I am a farmer in North Branch, Michigan producing certified organic
crops on 720 tillable acres, producing hybrid corn, open pollinated
corn, soybeans, oats, barley, sunflowers, spelt, rye, wheat, buckwheat,
clover, and alfalfa.
I have been active in my certifier, OCIA, at a local and at an
International level. I have also been an active cooperator/advisor
with our MSU extension researchers.
This being said, I also have a few reservations about involving
extension in organics.
My first reservation is that extension was basically in charge
of technology and marketing development for the failed conventional
ag industry that I left behind 7 years ago. I am reluctant to turn
over a currently functioning production and marketing model to their
"improvements and modifications".
I have had to ask myself very critically "why do I feel this
way?" and "are my reservations justified?"
The reasoning that is clearest to me is the basic extension model:
When extension engages a subject it is with the single-minded
focus of the scientific model. That is it's strength. It is also
it's main weakness.
Whether the topic is production or marketing, it has all been conducted
in the absence of that particular activity's impact on other components
of the overall system.
The specialists in production seek to maximize the amount of whatever
it is they are producing---without consideration of the impact of
the increased production on the overall market and profitability
of the farms/producers.
When extension researches inputs it uses the scientific model of
limiting variables. This becomes ineffective when researching organic/natural
systems where the benefits occur through a complex, often unexpected,
matrix of relationships.
It is especially ineffective when attempting side-by-side comparisons
of organic & conventional by using only a couple of "replacement
organic products" to achieve conventional management goals.
This type of research is usually invalid or useless for producers
who are creating whole eco-systems on their farms, and incorporating
some very long-term holistic management methods. Research revelations
to this point have often consisted of "LOOK!!! You know those
things you've been doing all these years that we've always said
were a bunch of hooey?? THEY WORK!!! We have research to PROVE IT!!
Now you don't have to merely accept these methods on faith and intuition!!!"
I believe, however, that faith and intuition, a connection of the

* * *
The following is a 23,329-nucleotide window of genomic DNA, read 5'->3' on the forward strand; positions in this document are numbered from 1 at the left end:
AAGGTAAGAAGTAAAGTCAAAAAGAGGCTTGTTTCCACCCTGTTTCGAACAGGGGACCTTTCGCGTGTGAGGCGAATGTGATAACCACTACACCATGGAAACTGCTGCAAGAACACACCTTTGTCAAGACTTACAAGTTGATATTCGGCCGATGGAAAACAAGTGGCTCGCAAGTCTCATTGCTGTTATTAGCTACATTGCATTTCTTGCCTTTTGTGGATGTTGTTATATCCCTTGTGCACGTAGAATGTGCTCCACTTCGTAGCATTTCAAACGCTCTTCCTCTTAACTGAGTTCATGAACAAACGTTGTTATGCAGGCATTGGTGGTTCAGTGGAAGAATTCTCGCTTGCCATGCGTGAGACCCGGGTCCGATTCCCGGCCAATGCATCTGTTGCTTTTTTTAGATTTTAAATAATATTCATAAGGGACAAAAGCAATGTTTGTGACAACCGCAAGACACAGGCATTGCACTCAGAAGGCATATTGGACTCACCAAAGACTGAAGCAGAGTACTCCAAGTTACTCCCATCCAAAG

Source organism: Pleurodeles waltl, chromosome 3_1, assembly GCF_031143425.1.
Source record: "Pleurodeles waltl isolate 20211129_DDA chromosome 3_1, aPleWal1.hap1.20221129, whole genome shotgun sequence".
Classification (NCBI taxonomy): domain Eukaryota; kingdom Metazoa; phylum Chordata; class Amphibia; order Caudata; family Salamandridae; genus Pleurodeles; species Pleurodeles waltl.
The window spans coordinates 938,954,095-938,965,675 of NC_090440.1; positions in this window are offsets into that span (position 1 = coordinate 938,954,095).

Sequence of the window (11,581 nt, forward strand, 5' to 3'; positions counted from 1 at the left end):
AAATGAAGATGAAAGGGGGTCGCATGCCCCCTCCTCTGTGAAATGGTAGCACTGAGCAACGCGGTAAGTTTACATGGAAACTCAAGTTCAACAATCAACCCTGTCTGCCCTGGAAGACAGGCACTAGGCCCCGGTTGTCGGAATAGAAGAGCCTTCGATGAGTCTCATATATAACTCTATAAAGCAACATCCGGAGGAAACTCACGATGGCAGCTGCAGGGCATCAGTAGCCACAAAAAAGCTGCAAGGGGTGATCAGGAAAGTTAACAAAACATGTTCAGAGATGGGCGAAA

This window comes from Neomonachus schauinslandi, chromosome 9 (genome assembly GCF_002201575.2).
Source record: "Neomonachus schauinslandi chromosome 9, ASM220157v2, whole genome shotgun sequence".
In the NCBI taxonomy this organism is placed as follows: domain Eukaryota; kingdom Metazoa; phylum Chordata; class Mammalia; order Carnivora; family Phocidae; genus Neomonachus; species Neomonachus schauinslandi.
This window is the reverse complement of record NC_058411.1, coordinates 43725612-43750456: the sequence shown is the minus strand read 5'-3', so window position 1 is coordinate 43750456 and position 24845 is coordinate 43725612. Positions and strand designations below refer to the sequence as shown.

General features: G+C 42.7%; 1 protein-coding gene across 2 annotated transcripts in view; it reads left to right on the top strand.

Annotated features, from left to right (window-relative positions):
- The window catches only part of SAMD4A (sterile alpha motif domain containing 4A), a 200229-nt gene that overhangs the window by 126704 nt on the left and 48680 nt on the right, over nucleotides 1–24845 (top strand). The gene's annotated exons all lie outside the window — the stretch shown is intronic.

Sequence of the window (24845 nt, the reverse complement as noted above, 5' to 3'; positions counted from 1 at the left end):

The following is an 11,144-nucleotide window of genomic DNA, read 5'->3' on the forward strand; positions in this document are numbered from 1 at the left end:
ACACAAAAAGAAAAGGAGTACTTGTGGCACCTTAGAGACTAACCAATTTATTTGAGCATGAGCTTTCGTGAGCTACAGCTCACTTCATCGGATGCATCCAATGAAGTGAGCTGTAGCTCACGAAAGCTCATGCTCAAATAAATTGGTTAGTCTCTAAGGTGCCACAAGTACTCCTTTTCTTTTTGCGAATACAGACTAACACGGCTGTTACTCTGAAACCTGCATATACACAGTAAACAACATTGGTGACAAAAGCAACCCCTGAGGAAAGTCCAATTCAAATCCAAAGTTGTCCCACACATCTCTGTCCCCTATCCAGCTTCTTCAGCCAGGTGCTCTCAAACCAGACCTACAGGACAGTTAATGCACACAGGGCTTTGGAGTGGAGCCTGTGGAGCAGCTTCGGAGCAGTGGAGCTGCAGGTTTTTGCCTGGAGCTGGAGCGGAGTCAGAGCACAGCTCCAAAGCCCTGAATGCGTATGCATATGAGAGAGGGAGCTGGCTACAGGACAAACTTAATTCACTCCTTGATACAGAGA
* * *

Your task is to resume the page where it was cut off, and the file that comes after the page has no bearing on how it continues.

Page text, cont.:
farmer to his/her land, is a very real, and a very important and
effective management method. Perhaps it's not management. Perhaps
it's more of a realization of the importance of coexistence. Of
communicating needs. And of listening, watching, smelling, feeling,
and sensing in ways of which we are not even aware the needs of
ourselves and of our farms.
These are things at which extension does not always excel.
I don't wish to sound like a dark clouded pessimist--but I've learned
from extension for 30 years. I know that hierarchical systems can
be difficult to change. I also know that there is a new generation
of extension personnel at the universities and in the field, and
things are always changing. I have many friendships with folks there
that I value highly.
I have seen a system that works marvelously.
The local certification organization that I started with, OCIA,
had a very active chapter member system.
When I started transitioning to organics I was educated in production,
variety selection, weed control, fertility management, equipment
operation and adjustment, and marketing. And perhaps most important
of all, I became part of a community of growers who felt a sense
of responsibility to each other, and were actively making connections
with consumers, and involving them in the important process of food
We lost the profitability of our last ag system when we gave up
control of important segments of it, marketing and research.
Perhaps we should approach this invitation to "Come teach us
what you do so that we can tell you how to do it" with a bit
of cautious skepticism.
Perhaps we should look closely within the community of organics
before issuing a broad invitation to the Institution of Extension.
I realize that these comments could be construed as denigrating
to extension folks. I do not intend them in that way. They are merely
observations that Extension does what it does very well. I'd just
as soon they not do it in organics.
I am very open to conversation on this topic.
John C. Simmons